Where Are They Now: Madelaine Britt

Madelaine Britt.

Madelaine Britt, a 2017 UB graduate and recipient of the Harry S. Truman Scholarship, aids in the revitalization of the streets of New York City.

Madelaine Britt's Bio

UB Graduation Year: 2017
Major: Political Science and Environmental Design
Hometown: Rochester, NY
AwardsHarry S. Truman Scholarship

So much of my experience [at UB] was hands-on, it was built in working with community groups, in working outside of the classroom. That was really because I had good mentors, those mentors did that for us in the classroom but they really pushed us. UB really helped facilitate those relationships. If you took advantage of it, you really could learn what the planning field was like on the ground. You use the City of Buffalo as the foundation of your education.

-Madelaine Britt

Interview with Madelaine Britt

What are you working on currently?

I recently got hired by the Department of Small Business Services for the City of New York. I’m working as the Manhattan Borough planner for the Neighborhood Development Division on the Neighborhood Planning Team. In this role I oversee the implementation of the Neighborhood 360 grant in both Inwood and East Harlem, as well as portions of the South Bronx. Neighborhood 360 grants support projects that strengthen and revitalize the streets, small businesses and community-based organizations that anchor New York City neighborhoods. Specifically, looking through the lens of small business and supporting long-time community merchants, I've been able to apply my grassroots experience to city government and oversee programmatic efforts to organize merchants, provide educational opportunities to small business owners and support placemaking initiatives within my commercial districts. I started in November and it’s been a fantastic learning experience.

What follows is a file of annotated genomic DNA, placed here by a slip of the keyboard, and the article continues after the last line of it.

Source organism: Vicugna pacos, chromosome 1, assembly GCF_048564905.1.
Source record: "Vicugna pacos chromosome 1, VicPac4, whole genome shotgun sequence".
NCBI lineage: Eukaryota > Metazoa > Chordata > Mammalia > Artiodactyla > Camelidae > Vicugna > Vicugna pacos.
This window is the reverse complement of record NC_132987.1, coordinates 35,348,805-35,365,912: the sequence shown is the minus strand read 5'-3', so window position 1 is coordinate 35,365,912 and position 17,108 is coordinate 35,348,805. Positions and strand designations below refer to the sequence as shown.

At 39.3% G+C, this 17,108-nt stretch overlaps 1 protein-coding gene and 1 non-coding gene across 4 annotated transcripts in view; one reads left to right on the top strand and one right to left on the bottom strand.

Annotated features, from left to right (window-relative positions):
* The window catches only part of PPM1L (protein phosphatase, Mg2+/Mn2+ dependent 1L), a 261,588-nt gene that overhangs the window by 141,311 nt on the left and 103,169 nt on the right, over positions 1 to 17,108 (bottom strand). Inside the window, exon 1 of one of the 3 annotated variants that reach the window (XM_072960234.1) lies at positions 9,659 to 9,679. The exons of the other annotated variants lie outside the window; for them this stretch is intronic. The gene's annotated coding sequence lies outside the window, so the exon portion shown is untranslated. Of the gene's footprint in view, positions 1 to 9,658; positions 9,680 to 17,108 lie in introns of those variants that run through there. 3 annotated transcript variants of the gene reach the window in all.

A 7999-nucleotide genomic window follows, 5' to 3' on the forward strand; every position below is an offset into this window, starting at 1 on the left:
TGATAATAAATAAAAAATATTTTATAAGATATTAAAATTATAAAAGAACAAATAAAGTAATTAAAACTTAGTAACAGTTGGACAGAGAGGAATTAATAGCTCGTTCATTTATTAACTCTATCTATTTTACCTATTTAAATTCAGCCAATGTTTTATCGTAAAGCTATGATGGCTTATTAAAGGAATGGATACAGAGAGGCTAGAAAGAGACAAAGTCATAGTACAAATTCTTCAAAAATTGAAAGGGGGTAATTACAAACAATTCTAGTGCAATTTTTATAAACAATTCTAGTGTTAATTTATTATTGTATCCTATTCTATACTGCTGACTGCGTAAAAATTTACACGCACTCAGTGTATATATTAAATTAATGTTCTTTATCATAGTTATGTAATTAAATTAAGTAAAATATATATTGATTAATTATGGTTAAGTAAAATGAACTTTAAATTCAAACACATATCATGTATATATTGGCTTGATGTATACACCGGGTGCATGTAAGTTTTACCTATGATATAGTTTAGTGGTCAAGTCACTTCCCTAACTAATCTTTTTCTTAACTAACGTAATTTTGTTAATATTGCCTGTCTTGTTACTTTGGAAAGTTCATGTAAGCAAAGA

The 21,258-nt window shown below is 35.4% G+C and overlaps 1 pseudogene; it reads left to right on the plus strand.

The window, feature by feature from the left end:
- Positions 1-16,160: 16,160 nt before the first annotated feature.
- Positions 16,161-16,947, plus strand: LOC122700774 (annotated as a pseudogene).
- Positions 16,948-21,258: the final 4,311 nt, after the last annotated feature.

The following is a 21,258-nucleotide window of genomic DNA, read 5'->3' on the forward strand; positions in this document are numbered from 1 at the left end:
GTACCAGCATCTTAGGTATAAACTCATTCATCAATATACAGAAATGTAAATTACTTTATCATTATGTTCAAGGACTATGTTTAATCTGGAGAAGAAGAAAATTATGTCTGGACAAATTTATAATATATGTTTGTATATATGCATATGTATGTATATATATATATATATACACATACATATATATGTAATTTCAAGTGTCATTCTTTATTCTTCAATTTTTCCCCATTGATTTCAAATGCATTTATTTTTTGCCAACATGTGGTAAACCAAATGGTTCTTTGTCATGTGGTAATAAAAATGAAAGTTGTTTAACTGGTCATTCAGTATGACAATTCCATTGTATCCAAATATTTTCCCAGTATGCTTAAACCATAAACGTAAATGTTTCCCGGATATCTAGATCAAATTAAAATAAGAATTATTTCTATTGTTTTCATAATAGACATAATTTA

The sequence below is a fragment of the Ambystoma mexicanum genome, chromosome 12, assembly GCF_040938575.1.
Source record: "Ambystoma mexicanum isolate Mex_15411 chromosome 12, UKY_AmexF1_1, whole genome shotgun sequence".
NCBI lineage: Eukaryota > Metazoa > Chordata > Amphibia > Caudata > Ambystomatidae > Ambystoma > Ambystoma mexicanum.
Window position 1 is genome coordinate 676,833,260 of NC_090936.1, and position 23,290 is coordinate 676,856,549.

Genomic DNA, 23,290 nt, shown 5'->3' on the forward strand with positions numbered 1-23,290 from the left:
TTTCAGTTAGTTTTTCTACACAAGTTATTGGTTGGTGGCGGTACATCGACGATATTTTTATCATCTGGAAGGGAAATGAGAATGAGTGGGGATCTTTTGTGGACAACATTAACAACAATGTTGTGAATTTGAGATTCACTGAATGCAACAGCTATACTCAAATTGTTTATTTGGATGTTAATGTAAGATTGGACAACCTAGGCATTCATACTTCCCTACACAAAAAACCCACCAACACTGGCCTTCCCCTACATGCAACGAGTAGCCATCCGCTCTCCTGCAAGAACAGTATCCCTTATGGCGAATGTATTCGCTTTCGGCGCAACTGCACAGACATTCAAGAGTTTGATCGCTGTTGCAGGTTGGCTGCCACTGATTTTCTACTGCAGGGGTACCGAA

What is most exciting about Neighborhood 360?

What’s really exciting is that, in the three years we are overseeing the implementation of the grant, the community organizations themselves are driving the programming and the initiatives behind that funding. It’s not based around the idea that me, a person who is not from East Harlem, is telling them how to spend their money. It’s about providing the resources necessary to do this work to organizations that are deeply rooted in the community and know their own needs. Also, for the city to help build the capacity of those groups by providing resources and tools that a community group might not otherwise have. From establishing district marketing campaigns to forming merchant associations, the program reaches the neighborhoods we work with in a wide variety of ways and I've loved being a part of it.

What sparked your research or career interests?

Buffalo and Rochester, even though they are much smaller than New York City, there’s a lot of similarities in what communities [in both places] are facing. Specifically, large amounts of inequality when it comes to housing justice or when it comes to being able to afford a commercial space. That’s something that I relate strongly to, based on my own history in Rochester. I was able to have the privilege to learn a lot in Buffalo, working closely with neighborhood organizations that were really putting the power to their neighbors. People like the leaders of Tool Library and researchers like Samina Raja. The city itself is based heavily on urban planning and policies that are very outdated, policies that are deeply rooted in racial and socioeconomic injustices. Knowing that about the cities that I’m from, I wanted to come to New York and see it on a larger scale, specifically, how policies can address these issues. After having the time and experience working with community groups in New York, [I want to see] if something works in East Harlem, maybe a similar policy or program could be applied in a place like Rochester or Buffalo. My ultimate goal is to come back to Rochester in the coming years and really bring this work back home, it’s a matter of when I do that, not if.

You won the Harry S. Truman Scholarship for graduate education funding, how does that work now that you’re working?